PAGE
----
TB is still a Health Threat in the Caribbean

Port-of-Spain, Trinidad and Tobago, March 23, 2015:  The Caribbean Public Health Agency (CARPHA) joins the Region in observing World Tuberculosis (TB) day.  The Day is used to build public awareness that TB remains a major global health problem, responsible for illness among 9 million new people each year, and deaths of 1.5 million. Worldwide, TB ranks as the second leading cause of death from an infectious disease, after the human immunodeficiency virus (HIV).  This year’s theme Find, Treat, Cure TB focuses on TB diagnosis and case detection of those still not reached.

CARPHA Executive Director Dr. C. James Hospedales stated that “TB remains a public health priority for the Caribbean region with more than 30,000 new cases occurring every year.”  Persistent cough, fatigue, fever, night sweats, and weight loss are common signs and symptoms of TB, and persons experiencing these symptoms should consult their doctor.

Progress toward TB control in the Caribbean has been slow, despite recognition that emergence and/or increasing trends for the disease pose a threat to public health.  The Caribbean, as a region, still has to increase its efforts in order to achieve the United Nations Millennium Development Goal (MDG) 2015 target to reduce by 50% the burden of TB (disease prevalence and deaths) relative to the 1990 levels.  Several Caribbean countries still have high TB incidence rates, and HIV/AIDS, shortage of laboratory capacity, limited treatment success and programme funding gaps, are among the factors favouring TB continuing to pose a significant health threat in the Region.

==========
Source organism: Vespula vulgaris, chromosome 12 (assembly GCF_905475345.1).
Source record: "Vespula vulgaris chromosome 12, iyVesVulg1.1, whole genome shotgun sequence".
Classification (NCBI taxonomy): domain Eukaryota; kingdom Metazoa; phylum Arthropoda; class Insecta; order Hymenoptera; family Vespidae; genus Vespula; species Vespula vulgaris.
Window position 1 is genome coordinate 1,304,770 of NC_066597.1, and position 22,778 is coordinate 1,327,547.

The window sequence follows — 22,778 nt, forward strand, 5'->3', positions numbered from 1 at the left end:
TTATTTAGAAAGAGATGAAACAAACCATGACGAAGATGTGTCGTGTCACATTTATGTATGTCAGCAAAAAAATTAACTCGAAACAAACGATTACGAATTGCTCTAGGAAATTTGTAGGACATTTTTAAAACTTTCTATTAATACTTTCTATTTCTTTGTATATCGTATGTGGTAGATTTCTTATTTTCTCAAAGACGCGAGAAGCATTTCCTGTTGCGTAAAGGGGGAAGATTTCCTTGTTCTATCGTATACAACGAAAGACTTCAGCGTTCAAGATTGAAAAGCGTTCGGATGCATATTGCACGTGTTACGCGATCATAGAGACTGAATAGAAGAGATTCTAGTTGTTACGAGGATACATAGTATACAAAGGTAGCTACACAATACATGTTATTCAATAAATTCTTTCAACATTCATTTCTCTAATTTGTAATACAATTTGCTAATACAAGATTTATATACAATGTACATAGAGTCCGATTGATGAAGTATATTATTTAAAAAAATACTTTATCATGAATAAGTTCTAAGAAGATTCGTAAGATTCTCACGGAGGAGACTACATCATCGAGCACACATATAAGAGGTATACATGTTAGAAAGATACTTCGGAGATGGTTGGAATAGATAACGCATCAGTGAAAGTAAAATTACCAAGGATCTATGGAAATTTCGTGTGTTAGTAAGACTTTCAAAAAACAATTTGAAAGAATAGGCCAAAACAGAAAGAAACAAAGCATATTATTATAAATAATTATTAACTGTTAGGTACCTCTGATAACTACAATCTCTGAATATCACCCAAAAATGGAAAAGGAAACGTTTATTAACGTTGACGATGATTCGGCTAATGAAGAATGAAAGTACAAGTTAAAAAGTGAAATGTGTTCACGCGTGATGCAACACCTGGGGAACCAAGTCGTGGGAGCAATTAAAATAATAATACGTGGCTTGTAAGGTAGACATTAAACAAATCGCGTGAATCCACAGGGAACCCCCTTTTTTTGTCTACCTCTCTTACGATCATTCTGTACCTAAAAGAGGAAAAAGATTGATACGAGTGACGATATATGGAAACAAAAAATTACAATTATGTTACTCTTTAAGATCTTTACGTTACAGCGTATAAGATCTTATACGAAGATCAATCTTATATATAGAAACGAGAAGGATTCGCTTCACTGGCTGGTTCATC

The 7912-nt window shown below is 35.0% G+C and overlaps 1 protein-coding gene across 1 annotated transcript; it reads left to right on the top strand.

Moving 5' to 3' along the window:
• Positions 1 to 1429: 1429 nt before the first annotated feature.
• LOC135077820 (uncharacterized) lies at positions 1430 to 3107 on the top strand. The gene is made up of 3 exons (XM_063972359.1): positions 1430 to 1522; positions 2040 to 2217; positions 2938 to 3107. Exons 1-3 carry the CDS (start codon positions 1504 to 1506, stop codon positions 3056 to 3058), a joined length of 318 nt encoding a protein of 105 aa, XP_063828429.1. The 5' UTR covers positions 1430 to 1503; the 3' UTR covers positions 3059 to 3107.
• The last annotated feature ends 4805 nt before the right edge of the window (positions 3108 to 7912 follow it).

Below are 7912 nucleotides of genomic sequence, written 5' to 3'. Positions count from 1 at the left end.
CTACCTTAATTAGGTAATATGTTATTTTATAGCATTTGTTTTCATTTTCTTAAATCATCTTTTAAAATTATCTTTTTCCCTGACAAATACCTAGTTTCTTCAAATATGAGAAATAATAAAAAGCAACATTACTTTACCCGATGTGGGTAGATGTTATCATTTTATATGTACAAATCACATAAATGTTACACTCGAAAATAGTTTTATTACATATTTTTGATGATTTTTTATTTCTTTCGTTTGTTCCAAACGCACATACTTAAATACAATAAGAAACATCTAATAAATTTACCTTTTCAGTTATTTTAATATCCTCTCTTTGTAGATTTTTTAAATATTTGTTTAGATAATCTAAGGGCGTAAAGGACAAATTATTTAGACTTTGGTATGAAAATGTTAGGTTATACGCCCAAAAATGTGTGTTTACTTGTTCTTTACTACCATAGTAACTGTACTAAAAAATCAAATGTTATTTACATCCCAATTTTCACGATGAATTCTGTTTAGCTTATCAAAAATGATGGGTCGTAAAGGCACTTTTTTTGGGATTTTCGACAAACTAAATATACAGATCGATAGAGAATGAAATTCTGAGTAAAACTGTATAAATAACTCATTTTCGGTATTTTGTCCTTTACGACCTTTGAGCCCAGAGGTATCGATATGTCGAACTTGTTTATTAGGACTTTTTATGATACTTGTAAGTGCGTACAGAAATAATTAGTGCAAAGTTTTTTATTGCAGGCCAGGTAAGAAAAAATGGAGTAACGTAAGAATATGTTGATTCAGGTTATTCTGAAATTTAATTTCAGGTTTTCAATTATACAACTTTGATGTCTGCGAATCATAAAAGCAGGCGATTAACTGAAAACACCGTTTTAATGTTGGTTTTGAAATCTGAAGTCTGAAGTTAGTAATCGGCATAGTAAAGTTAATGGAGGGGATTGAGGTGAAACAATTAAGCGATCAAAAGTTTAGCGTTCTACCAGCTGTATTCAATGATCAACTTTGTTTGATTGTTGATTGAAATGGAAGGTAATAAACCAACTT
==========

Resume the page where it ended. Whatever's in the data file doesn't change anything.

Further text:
The Caribbean Public Health Agency (CARPHA) serves as the regional reference and referral laboratory for the diagnosis of TB and drug resistant TB in the Caribbean.  The Agency provides assistance to TB programmes in its Member States, investigates TB outbreaks, and contributes to the regional TB surveillance through yearly reporting to the World Health Organization (WHO).  CARPHA is equipped with a molecular diagnostic system (GeneXpert®) for the fast detection of TB and for TB resistant to Rifampicin (one of the antibiotics used to treat TB).

In order to make further progress towards the new MDG goals, Dr. Hospedales said “TB control must be mainstreamed into the health agenda as with HIV, and include broader strategic planning approaches and financial frameworks aimed at poverty reduction.  He further stated that “it is essential that Caribbean countries ensure high quality TB services through implementing the components of the Stop TB Strategy, and that target prevention and control activities fit their respective epidemiological situation.”  

Efforts should be strengthened to ensure good quality TB programmes that enable prompt identification and adequate management of people with TB, as well as necessary infection control measures.  This includes strengthening of HIV counseling and testing among people with TB, making Antiretroviral Therapy (ART) available for all people with TB living with HIV, and better data to assess the performance of TB/HIV collaborative activities including prevention of TB among people living with HIV in the population.

The end of 2015 marks a transition from the MDGs to a post-2015 development framework. WHO has developed a post-2015 global TB strategy (the End TB Strategy) that was approved by all Member States at the May 2014 World Health Assembly.  The overall goal of the strategy is to end the global TB epidemic, with corresponding 2035 targets of a 95% reduction in TB deaths and a 90% reduction in TB incidence (both compared with 2015), and 2050 target of TB elimination as a public health problem (defined as <1 case per 1 million population per year).

Dr. Hospedales stressed that it is the Region’s “collective responsibility” and that “efforts to combat TB must be accelerated if the post-2015 targets are to be met.  Political commitment, as well as communication, cooperation and collaboration with healthcare workers at all levels of the health sector and the population at large, are essential for the achievement of TB programme goals.”


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